11/03/2012 11:56 EDT | Updated 01/23/2014 06:58 EST

Canada's Bute rebounds from Froch loss with unanimous decision over Grachev

MONTREAL - Lucian Bute says he's ready for a rematch with Englishman Carl Froch.

The former IBF champion from Montreal was looking for a clear and decisive win in his comeback from a first-career defeat, and while others saw it as a close battle, the ringside judges gave him a 12-round unanimous decision over aggressive Russian Denis Grachev on Saturday night.

"I'm very happy with my performance against a very tough opponent," said Bute (31-1), who won Grachev's minor NABF light heavywight title. "I took some shots, but he was very aggressive.

"It was a good experience for me."

The win should set up a rematch in Montreal in March with Froch, who has a tune-up bout Nov. 17 against Yusaf Mack in Sheffield, England. That was where Bute's career was put in doubt last May with a crushing fifth-round loss to Froch.

Most observers at ringside saw Bute's bout with Grachev (12-1-1) as a tight call, and some had the Russian winning on points.

But Judge John McKaie of New York had it 115-113, while local judges Jack Woodburn had it 116-112 and Claude Paquette a whopping 118-110. The Canadian Press had it 115-114 for Bute, with one round scored even.

Naturally, each fighter felt he won easily.

"The judges were unfair," said Grachev, now based in San Diego. "Maybe I lost three or four rounds."

Bute's trainer Stephan Larouche felt his man perhaps lost four of the 12 rounds.

The heavy-hitting Russian, who made his name with an eighth-round TKO win over contender Ismayl Sillakh, was certainly the busier boxer and looked to land more punches overall. Bute fought cautiously, mostly firing punches one at a time.

It was only in the 12th that Bute was totally dominant, as he stood in the centre of the ring daring Grachev to hit his chin while firing off lefts.

There was question of whether Bute could take a hard shot to the chin after it failed him against Froch, but he was never in serious trouble even if he was backed against the ropes several times.

"In the fifth he got me with a good right, but I wasn't in difficulty," the 32-year-old said. "Against Froch, when I was up against the ropes I didn't react, but this time I reacted right away each time and made him pay. I didn't just stand there."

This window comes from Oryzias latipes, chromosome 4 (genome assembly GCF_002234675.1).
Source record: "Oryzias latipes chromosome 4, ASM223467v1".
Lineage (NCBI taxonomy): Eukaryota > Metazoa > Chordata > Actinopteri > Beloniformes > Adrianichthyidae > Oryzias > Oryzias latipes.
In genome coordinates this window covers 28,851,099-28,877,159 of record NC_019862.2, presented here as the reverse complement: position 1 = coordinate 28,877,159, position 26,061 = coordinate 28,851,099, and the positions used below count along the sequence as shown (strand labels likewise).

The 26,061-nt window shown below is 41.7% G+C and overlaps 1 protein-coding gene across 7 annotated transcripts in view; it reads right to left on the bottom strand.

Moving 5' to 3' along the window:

Larouche said it was tough for Bute to look good against an awkward opponent who can take a punch and keep attacking. He rated his fighter's performance at seven out of 10, which was good under the circumstances.

"It was a big night for him," Larouche said. "With what happened in May, he was coming back a long way and the (hard-punching) opponent was difficult when you consider the loss in May."

The defeat had cost him the IBF super-middleweight title he had successfully defended nine times since he won it in 2007.

Bute also got to bask in the adulation of a hometown crowd. The Bell Centre attendance of 10,122 was down somewhat from his normal draw, but better than was predicted earlier in the week.

They roared as he entered the ring and chanted his name throughout the fight.

A knock on the Romanian-born fighter is that he almost always fights at home, and his loss to Froch during a rare visit to hostile territory seemed to confirm that.

The rematch would be on home ground.

"Ever since I lost I wanted a rematch," said Bute. "I'll be happy to get back in the ring with him."

The undercard saw a spectacular eight-round victory by former WBC flyweight champion Rodrigo Guerrero (18-4-1) of Mexico over crowd favourite Sebastien Gauthier (22-4).

The two traded blows in near non-stop action until the St. Jerome, Que., fighter sagged defenceless in a corner and the scheduled 10-round bout was stopped by the referee.

Former super-middleweight contender Allan Green (32-4) was knocked down in the fourth by Renan St. Juste (23-4-1) of Repentigny, Que., but won every other round before winning when his scheduled 10-round light heavyweight bout was stopped by the referee. St. Juste had one eye closed and was bleeding heavily from the nose.

Light middleweight Mikael Zewski (17-0), a Trois-Rivieres, Que., native who fights for U.S. promoter Top Rank, ended his eight-rounder with Cesar Chavez (20-3) with a left-right uppercut combination for a knockout 37 seconds into the first round.

Light heavyweight Francy N'Tetu (8-0) of Chicoutimi, Que., stopped Schiller Hippolite (5-1) of Montreal from making faces in the ring by knocking him down in the third en route to a split decision win.

There were boos for what looked like a hometown decision for Michael Gadbois (8-0) of St. Hyacinthe, Que., over Mexican veteran Pedro Navarrete (28-17-3), who looked to land more and better shots over four rounds.

Big Bogdan Dinu (8-0) of Romania stopped Eric Martel (7-3) of Quebec City in the fourth and final round of their heavyweight contest.

And Sebastien Bouchard (4-0) of Quebec City eked past Glissandy Mejia (3-1) of Terrebonne, Que., in a welterweight battle.